Category: The Help

What every child needs to hear

A few months before Kathryn Stockett’s debut novel The Help came out, I was at my favorite indie bookstore, Warwicks, and they were abuzz about an advance reading copy they had of this new book by a new voice. You will love it, they told me. And she’s coming here when the book releases!

When your favorite indie bookstore is that excited about a new book, you listen! I went to hear Kathryn Stockett speak at Warwicks in 2009 before I had even read the book. She charmed and wooed us, the throngs of us packed inside the book store. I bought her book, she signed it to me, and I sent home and devoured it. It was my favorite read of 2009. And I blogged about then, of course.

So I was more than ready for the movie version, and near to hyperventilating when my husband and I got pre-screening tickets to see it this week, before it is released into the wild. I left the theater spellbound. I loved it. Can’t wait to see it again.

It’s incredibly difficult, I would imagine, to smush a 500+ page book into a 2½-hour movie. There have to be things in the pages of the book that can’t show up in the screenshots in the movie. But I have to say, I was amazed at how respectful the screenwriters were to Ms. Stockett’s story and her unforgettable characters. They had a fabulous story to work with, and characters bursting with originality, but still, to capture the story and characters we loved into the arena of the visual so well is a wonder.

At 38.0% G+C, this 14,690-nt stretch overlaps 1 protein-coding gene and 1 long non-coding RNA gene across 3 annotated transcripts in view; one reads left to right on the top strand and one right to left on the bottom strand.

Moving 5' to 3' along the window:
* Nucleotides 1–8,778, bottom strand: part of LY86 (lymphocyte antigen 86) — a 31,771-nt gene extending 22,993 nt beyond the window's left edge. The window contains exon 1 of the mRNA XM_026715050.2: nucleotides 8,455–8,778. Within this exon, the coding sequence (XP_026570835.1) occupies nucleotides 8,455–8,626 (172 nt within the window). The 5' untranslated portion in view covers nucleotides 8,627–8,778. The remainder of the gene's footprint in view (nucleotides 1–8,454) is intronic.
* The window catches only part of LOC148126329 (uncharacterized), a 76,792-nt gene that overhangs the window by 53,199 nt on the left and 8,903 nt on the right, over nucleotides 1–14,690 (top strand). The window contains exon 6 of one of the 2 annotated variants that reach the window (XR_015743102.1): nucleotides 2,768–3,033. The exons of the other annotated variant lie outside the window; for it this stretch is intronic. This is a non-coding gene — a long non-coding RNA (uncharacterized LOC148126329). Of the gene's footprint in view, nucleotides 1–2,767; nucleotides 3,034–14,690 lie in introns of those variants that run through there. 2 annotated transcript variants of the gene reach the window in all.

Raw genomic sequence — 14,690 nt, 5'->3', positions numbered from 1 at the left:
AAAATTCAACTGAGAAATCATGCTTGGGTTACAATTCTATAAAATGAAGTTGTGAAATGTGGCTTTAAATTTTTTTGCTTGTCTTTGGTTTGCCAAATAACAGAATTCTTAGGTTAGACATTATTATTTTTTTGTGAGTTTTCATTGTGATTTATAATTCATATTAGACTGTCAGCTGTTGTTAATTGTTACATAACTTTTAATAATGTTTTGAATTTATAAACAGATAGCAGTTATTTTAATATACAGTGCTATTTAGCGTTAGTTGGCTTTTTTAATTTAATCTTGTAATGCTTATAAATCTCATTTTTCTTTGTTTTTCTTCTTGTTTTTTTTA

I was drawn in at the get-go with the fictive world Dreamworks created. Maybe it’s because I was already in love with these characters, but honestly, wouldn’t that make me more critical of someone else’s interpretation of what they looked and sounded like? I loved the attention to detail, the camera angles, the costuming, the sets, the sound track, the way you could almost taste Minny’s fried chicken – and maybe even her chocolate pie, if you know what I mean.

Aside from the movie’s artistic gifts, the moral takeaway was soundly woven in every minute of film. Someone asked me after I had seen it if it was family-friendly. It depends on the age of the child, I said. The occasional use of the S word is integral to the story. It is not there for ratings. It is the story. But I wouldn’t hesitate to take a 12-year-old. In fact, every 12-year-old and older should see it. Children are the adults of tomorrow. They bring into their adulthood what they were taught in in their childhood.

The part of the movie that will stay with me the longest is Abileen cuddling the toddler child of the white woman she works for, assuring this blossoming human that she is kind, smart, and important. Every child needs to hear that. Every child. That’s where the end of racial prejudice will begin.
Every child needs to hear they are kind, smart, and important. They become what we tell them they are.